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Bill would eliminate fees, shorten turnaround for public records

Vincent Duffy
Michigan Radio

A bill in the state House would eliminate fees for getting documents under Michigan's Freedom of Information Act.  The bill would also give public entities only ten calendar days to comply with a FOIA request.

The bill was introduced by State Representative LaTanya Garrett (D-7th District).

One group that's been fighting for better FOIA laws says the bill may go too far. Jarett Skorup is with the free-market think tank, the Mackinac Center for Public Policy.

The Center has filed several high-profile lawsuits over excessive FOIA delays. Skorup agrees some agencies charge excessive fees for complying with FOIA in an attempt to skirt the law.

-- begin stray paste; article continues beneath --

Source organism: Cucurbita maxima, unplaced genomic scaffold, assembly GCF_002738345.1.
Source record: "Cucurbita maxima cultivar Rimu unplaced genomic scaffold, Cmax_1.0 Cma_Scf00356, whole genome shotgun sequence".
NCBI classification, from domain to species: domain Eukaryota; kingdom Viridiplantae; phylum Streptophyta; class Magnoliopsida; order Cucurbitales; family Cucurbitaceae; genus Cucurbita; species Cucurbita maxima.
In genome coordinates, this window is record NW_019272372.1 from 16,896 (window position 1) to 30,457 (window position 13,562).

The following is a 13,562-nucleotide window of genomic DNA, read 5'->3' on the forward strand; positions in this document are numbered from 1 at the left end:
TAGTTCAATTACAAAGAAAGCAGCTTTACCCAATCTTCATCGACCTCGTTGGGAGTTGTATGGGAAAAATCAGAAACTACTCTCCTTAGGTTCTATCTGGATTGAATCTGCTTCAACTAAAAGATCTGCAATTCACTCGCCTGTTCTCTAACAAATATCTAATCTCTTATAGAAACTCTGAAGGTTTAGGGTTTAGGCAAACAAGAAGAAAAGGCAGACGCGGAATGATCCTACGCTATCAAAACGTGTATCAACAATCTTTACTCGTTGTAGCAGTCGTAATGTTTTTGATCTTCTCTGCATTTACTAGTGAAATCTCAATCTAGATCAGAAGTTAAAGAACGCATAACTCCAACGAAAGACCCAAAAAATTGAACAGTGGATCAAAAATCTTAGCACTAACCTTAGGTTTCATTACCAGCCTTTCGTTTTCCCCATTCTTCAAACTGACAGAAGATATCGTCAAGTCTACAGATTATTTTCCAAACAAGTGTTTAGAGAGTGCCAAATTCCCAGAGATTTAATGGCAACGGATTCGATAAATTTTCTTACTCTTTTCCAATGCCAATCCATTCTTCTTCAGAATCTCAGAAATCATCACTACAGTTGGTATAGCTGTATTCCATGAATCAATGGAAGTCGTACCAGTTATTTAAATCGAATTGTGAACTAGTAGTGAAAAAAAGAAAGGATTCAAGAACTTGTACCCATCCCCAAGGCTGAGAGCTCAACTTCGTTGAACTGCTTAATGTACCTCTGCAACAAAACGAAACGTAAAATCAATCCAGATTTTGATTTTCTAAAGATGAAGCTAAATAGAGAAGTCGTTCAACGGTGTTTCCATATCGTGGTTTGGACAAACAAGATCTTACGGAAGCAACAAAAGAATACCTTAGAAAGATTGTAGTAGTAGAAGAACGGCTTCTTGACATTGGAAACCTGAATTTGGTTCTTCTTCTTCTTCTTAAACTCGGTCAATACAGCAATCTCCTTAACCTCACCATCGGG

"But what we don't want is people filing frivolous requests," says Skorup.  He says no fees at all might encourage frivoulous FOIAs.

"And we don't want to overly burden these small townships or school districts where they have to spend a lot of time and effort tracking down documents," says Skorup, "because there are costs to doing that, and if the person requesting the document doesn't pay them, the taxpayers will have to."

Skorup says his group would like to see changes made to the state's FOIA law that seek a middle ground.

Other legislators have introduced bills to make the governor's office and state Legislature subject to FOIA.  

Michigan is the only state in the nation that exempts them from FOIA laws.

Tracy Samilton covers energy and transportation, including the auto industry and the business response to climate change for Michigan Public. She began her career at Michigan Public as an intern, where she was promptly “bitten by the radio bug,” and never recovered.
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